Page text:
Nowadays, we are constantly bombarded with television commercials which try to convince us how the quality of our lives could be improved by purchasing their products. In the last 20 years impact of TV commercials on people and their behavior is the topic of debate in the countries open for market competition (Boddewyn, 1984). Consumer socialization can be described as “the processes by which young people acquire skills, knowledge, and attitudes relevant to their functioning as consumers in the marketplace” (Ward, 1974). The advertisements targeting the children as consumers forcing the family members to buy the products from them regardless of their needs. Children who watch more TV commercials, ask for more products by brand name. According to Lewis and Hill (1998), half of the commercials aimed at children were concerned about food. Recently the food commercials are criticized as being less healthy food choices (Dalmeny, 2003).

However, TV has come to be recognized as a potential tool in assisting the learning of language and it is not a separate world that has to be introduced. Moreover, TV can be beneficial to children as a constructive way to use their time and can bring them into contact with aspects of life they would not otherwise become aware of it. Nowadays, TV can be used to create occasions when family members come together and act as a source of mutual interest and conversations. Television plays a role in defining the viewer’s sense of personal identity (Fiske, 1982) and can provide a source of learning about personal and social problems (Faber, 1986). Additionally, children are developing a better understanding of TV content, and are becoming progressively more able to make fine distinctions between programs and critical judgments about them (Collins, 1979). Entertainment-oriented programs like “Sesame Street” for children have the capacity to provide awareness and impressions of aspects of life that are unknown and unfamiliar to them. According to Wober (1988), TV is regarded as having a potentially powerful shaping effect on children’s perceptions of the world around them.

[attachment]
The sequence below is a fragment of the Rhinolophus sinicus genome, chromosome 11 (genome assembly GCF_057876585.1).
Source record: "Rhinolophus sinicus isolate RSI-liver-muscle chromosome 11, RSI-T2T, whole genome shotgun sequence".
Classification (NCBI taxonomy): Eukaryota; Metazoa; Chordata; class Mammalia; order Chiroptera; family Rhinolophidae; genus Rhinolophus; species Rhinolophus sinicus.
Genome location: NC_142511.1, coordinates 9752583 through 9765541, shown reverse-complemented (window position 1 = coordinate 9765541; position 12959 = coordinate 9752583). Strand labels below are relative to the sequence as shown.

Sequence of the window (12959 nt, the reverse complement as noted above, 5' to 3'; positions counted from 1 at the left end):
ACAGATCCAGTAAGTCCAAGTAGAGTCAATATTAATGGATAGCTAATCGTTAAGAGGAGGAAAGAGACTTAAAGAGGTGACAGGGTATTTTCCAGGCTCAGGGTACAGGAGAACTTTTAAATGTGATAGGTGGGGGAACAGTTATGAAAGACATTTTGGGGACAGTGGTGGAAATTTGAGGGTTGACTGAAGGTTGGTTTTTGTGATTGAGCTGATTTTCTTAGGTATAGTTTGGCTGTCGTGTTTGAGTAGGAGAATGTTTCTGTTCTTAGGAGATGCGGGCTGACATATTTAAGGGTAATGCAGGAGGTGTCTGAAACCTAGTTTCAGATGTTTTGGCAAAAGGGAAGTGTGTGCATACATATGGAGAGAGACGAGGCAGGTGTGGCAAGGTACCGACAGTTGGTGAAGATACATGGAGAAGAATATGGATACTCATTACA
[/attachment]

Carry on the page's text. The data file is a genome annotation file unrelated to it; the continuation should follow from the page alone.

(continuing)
This study reveals that though TV has a positive and negative influence/effect on the viewers, even then it is the widespread powerful electronic medium that has changed our lives. Furthermore, its utility in terms of education, information, and entertainment content in its programs cannot be discarded in present-day society. Television as a medium has a deterministic moral impact but the viewers require a moral imagination to make sense of what they are viewing. TV viewing has inaugurated new television-related behaviors. We have called television despite the wide-ranging changes in the norms and experience of this technology. TV not only means different things but has different functions and uses in societies globally.